All respondents, whether they had an assigned dental hygienist or not, indicated that they would like to receive a dental checkup in the future. However, significantly more patients with an assigned dental hygienist gave “there is a reliable dental hygienist” as a reason for continuing, suggesting that assignment encourages patients to continue regular checkups.
The study results reveal that not only does the assignment of dental hygienists encourage patients to continue regular dental checkups, but it is also effective for dental hygienists. Furthermore, it may play an important role in aiming to extend the healthy life expectancy of assigned patients as their regular dental hygienist.
In Japan, few universities provide students with regular dental checkups, and dental health education is not mandatory.
The purpose of this study was to clarify the relationship between the dental health behavior of non-medical university students and the dental health education they have received in the past. The study also examined how an intervention that uses a tool for counting intraoral bacteria affects dental health behavior.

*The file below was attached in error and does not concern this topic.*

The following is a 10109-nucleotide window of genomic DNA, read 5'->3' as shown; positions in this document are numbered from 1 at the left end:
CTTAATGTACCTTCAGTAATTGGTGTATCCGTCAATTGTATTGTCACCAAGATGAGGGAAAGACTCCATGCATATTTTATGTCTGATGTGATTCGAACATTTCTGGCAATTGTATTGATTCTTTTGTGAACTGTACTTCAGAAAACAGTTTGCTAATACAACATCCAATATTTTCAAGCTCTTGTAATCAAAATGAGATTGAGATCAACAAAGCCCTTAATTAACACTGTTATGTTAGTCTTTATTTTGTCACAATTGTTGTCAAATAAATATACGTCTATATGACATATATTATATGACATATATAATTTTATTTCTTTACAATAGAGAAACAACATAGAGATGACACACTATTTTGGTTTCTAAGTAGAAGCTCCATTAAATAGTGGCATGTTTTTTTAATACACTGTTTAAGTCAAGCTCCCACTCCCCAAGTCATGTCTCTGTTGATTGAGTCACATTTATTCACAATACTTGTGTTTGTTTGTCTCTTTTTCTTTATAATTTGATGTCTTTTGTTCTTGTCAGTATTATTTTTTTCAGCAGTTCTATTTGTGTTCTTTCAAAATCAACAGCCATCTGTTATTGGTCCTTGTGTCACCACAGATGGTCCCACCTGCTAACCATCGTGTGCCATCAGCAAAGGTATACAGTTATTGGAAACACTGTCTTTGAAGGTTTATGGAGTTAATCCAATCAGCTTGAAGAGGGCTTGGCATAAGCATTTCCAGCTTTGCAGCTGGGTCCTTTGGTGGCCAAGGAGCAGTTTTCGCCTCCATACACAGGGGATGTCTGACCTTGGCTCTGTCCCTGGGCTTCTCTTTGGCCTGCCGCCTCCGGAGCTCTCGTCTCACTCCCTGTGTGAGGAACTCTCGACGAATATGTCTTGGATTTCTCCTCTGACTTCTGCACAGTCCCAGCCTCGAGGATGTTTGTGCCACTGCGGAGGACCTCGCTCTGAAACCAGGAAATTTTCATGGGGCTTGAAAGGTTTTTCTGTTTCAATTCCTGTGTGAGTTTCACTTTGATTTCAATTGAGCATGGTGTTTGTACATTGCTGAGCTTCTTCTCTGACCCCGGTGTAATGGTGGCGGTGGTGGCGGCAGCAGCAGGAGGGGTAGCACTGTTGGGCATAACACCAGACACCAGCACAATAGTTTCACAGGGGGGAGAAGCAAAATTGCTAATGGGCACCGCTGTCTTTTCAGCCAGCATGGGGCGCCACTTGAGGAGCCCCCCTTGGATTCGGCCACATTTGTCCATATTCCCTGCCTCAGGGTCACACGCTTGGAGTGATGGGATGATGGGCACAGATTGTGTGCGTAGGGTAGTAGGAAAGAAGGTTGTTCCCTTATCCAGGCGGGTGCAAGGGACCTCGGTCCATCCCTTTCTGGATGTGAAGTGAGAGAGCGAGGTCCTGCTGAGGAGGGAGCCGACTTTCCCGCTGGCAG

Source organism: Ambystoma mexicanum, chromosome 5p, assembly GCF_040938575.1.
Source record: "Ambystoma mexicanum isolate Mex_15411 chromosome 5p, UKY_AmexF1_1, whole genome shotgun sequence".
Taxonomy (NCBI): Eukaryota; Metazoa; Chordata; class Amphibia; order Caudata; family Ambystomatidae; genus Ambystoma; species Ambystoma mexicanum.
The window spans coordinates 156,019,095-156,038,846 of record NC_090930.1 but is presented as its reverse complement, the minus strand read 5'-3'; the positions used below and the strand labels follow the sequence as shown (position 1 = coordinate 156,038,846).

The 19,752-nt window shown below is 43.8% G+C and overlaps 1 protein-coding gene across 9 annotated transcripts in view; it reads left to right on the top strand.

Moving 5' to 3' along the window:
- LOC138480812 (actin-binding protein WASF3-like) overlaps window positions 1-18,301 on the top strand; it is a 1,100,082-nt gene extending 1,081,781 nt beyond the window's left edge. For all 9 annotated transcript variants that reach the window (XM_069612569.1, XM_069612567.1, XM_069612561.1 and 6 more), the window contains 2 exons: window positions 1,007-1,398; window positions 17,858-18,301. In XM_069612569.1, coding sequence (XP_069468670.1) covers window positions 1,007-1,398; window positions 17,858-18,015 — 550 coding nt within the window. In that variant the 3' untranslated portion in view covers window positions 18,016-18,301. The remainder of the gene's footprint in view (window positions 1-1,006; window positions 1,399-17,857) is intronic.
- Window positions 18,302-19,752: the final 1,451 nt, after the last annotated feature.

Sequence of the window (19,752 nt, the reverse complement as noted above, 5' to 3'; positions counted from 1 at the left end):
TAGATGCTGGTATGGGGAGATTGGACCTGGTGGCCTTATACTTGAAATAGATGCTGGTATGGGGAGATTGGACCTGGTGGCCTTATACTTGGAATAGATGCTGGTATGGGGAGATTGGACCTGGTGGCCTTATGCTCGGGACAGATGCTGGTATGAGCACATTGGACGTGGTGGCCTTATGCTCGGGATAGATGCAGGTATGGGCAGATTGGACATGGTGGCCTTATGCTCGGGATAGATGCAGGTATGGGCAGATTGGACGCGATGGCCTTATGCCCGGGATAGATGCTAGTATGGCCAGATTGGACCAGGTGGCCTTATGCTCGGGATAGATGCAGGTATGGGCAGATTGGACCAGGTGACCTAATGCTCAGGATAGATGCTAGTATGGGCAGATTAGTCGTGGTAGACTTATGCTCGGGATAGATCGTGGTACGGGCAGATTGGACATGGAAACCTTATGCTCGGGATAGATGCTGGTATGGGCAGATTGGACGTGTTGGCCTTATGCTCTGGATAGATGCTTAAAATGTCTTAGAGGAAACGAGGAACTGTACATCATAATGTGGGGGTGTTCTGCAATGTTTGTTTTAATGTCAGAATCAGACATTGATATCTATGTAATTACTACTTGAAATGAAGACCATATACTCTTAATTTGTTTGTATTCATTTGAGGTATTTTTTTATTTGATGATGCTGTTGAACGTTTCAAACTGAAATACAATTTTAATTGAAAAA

The study was conducted with 50 non-medical university students. Before and after the intervention, the students completed an anonymous self-administered survey. For the pre-intervention survey, intraoral bacteria count was measured using a bacteria counter, and the participants were informed of the results.